Inferring Stabilizing Mutations from Protein Phylogenies: Application to Influenza Hemagglutinin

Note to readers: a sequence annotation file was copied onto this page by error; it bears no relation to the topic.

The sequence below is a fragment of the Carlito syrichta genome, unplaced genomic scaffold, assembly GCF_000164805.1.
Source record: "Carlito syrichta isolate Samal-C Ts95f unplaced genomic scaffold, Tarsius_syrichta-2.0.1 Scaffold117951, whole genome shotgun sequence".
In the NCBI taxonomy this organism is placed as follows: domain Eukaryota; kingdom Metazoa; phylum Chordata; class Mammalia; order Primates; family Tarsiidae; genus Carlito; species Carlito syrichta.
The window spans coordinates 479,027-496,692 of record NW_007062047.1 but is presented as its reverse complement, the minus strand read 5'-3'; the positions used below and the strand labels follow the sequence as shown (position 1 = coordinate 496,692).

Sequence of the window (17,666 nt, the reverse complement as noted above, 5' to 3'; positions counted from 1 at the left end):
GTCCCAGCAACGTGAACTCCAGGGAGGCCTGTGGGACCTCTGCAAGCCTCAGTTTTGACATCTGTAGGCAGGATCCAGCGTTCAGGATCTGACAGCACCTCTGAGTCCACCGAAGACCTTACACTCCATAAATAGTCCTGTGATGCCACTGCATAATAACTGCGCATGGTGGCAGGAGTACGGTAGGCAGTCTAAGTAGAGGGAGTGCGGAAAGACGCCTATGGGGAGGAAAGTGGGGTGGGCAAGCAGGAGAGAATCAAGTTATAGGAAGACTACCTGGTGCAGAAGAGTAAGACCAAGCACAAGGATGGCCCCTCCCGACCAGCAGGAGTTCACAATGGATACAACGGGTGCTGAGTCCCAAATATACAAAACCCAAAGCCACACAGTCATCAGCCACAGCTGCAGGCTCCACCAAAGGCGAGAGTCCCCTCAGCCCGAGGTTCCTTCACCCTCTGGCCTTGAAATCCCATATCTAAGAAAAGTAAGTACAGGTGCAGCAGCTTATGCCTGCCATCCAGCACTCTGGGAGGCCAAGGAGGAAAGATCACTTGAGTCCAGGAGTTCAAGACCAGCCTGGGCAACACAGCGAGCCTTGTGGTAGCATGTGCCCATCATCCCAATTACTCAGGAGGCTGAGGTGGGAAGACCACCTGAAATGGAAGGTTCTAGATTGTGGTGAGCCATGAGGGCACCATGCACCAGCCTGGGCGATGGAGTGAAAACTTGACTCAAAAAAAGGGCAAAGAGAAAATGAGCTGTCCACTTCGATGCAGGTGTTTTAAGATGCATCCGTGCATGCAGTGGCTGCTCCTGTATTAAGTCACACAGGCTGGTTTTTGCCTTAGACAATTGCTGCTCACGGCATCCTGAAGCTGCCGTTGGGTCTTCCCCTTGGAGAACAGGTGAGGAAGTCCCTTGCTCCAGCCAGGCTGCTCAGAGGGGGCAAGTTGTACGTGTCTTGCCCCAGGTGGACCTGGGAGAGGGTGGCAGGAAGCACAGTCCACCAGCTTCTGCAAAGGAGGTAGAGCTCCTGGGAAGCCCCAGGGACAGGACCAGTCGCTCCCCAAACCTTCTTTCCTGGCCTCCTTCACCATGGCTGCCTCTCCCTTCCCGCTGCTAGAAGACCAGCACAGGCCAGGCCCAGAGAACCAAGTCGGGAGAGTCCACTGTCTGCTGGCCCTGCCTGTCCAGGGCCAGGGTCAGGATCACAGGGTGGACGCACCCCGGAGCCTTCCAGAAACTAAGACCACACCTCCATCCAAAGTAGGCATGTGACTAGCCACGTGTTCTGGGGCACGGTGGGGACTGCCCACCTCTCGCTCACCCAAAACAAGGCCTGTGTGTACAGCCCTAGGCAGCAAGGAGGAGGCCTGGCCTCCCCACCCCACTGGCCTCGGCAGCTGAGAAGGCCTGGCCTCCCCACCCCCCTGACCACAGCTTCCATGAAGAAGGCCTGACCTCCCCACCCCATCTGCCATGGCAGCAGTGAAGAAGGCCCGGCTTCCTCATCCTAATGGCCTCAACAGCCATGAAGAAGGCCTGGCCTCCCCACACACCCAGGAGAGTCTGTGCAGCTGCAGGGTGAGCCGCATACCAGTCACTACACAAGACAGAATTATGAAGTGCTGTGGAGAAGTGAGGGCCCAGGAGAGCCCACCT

We have characterized the physiological defect in two temperature-sensitive mutants of the WSN strain of influenza virus which possessed a lesion in the haemagglutinin (HA) gene. In mutant virus-infected cells at the non-permissive temperature, the precursor HA polypeptide containing predominantly mannose-rich carbohydrate chains was not converted to the mature, functional HA polypeptide. Immunofluorescence showed that the HA polypeptide did not appear on the cell surface but was confined largely to the Golgi apparatus. It was concluded that the major physiological defect of these mutants was a block in the transport of the HA polypeptide beyond the Golgi apparatus. The block could be reversed, however, by lowering the temperature to 34 degrees C, resulting in normal processing of the precursor polypeptide and emergence of infectious progeny virus within 30 min. The HA activity of the two mutants, but not wild-type virus, was rapidly inactivated at 51 degrees C. Most, but not all, revertants derived from these mutants had HA with the heat stability of wild-type virus, suggesting that the temperature sensitivity and the heat lability of HA were two pleiotropic manifestations of a single lesion in the HA gene.